Enrique Gomez can't remember going to the doctor once over the last 10 years. He's been blessed with good health, he says. When he catches a bug, he soldiers through it, working 70 hours a week at a mechanic shop and a restaurant.
He has a wife and four kids to provide for. He doesn't have time for illness.
But when the pain on the left side of Gomez's face and throat grew so excruciating that he could not open his mouth or swallow, he knew he needed help. His wife suggested he try a new clinic she had heard about over on the corner of Holtzclaw and 23rd Street in Chattanooga, where the physicians speak Spanish. Gomez, who speaks little English, showed up feverish in the waiting room of Clinica Medicos last Sunday.
Three days later, sitting in an examination room back in the clinic, Gomez told his physician, Dr. Kelly Arnold, that he felt much better. She had treated the infection with antibiotic injections, and the swelling had receded. His white blood cell count was back to normal. Because he missed three days of work, Gomez -- who immigrated to the United States from Guatemala a decade ago -- lost his job. But he was upbeat. He had already found new work, he told Arnold.
Scanning Gomez's favorable lab results, Arnold said she was relieved.
"This makes me so happy for this father of four, who in an illness loses work," she said. "This is just one of the reasons we are here."
Over the last several months, Arnold, who practices family medicine and obstetrics, has spearheaded an effort to transform a tired old 6,000-square-foot warehouse into a full-service physician's office outfitted with a lab, an ultrasound room and an X-ray machine.
The walls have been painted bright yellow and decorated with large photos of patients and frames filled with colorful fabrics from Latin America.
Clinica Medicos, Chattanooga's first comprehensive bilingual medical clinic targeted specifically for the city's Latino population, opened in March. Already the clinic has logged 140 patients -- everyone from a man battling brain cancer to pregnant women to laborers injured on the job site. The numbers, says Arnold, show just how high the demand for accessible health care is among Chattanooga's growing Latino community.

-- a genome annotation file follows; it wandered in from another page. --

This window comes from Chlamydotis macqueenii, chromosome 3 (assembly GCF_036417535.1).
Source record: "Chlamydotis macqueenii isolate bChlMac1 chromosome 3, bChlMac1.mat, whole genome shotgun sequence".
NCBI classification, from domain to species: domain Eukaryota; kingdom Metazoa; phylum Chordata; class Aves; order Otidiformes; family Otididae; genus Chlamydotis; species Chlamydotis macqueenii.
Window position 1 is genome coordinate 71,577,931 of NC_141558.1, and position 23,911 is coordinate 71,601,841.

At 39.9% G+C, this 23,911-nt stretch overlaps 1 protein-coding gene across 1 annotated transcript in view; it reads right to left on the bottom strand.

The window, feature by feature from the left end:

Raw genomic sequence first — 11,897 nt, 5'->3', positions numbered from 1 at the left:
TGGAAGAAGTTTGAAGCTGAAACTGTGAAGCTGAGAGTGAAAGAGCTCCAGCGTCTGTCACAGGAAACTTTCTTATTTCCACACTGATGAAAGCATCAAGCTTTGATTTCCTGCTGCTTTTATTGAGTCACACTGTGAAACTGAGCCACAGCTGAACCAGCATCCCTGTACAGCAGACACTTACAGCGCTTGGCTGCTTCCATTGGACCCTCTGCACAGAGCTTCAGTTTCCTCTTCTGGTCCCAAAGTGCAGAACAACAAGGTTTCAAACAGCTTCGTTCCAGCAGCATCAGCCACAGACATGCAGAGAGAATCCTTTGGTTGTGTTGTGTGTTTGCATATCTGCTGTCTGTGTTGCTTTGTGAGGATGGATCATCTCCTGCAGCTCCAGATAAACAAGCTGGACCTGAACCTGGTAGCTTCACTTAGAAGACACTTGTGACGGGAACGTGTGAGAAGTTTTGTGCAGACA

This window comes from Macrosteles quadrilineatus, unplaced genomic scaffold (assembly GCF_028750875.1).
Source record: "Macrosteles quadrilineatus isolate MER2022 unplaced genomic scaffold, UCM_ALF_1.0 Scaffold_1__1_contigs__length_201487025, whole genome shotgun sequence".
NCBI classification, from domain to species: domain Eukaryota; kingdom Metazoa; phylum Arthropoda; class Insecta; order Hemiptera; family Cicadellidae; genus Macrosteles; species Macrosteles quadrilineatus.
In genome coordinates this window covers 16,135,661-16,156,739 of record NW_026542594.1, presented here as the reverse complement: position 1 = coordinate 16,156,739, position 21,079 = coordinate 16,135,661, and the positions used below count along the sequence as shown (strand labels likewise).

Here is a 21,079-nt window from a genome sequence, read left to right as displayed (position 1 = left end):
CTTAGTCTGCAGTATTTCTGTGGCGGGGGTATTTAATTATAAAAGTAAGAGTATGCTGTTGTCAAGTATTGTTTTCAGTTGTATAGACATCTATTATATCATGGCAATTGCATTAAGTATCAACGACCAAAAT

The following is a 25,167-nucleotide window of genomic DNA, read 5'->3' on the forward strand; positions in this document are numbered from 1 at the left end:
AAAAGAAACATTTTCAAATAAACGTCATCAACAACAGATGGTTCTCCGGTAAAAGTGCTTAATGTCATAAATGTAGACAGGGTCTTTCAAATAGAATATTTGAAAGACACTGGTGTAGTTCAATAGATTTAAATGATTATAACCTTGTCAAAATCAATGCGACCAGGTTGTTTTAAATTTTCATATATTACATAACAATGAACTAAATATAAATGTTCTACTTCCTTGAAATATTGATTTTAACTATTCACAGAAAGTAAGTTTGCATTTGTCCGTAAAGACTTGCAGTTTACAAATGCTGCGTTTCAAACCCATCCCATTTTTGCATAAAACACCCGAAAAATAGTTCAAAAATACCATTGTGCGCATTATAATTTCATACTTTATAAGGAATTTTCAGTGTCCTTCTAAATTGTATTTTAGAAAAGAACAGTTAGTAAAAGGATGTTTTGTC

"When I look at the patients here, it's not just about looking at them as Latino, or underserved. These are Chattanoogans," she said. "These children that I see as patients are going to one day work with my children. This is the future of Chattanooga."
Chattanooga's Hispanic community now makes up 5.5 percent of the city' population. Between 2000 and 2010, the Hispanic population in Hamilton County more than doubled, census records show, and it continues to rise. Tennessee's Hispanic population growth rate is the third-highest in the nation.
"We see the need for Hispanic services increasing a little bit annually," said Tammy Burke, director of clinical services at the Chattanooga-Hamilton County Health Department, which has increasingly recruited bilingual staff and interpreters for its clinics. Latinos currently make up 13.7 percent of the health department's patient base.
Latinos in the Chattanooga area have significantly more-limited access to medical care than any other demographic, a 2013 report by the Ochs Center for Metropolitan Studies found. The percentage of uninsured Latinos here -- 39.7 percent -- is more than twice that of other groups. In the U.S., Hispanic adults are the ethnic group least likely to see a medical provider, a 2012 U.S. Census Bureau report found.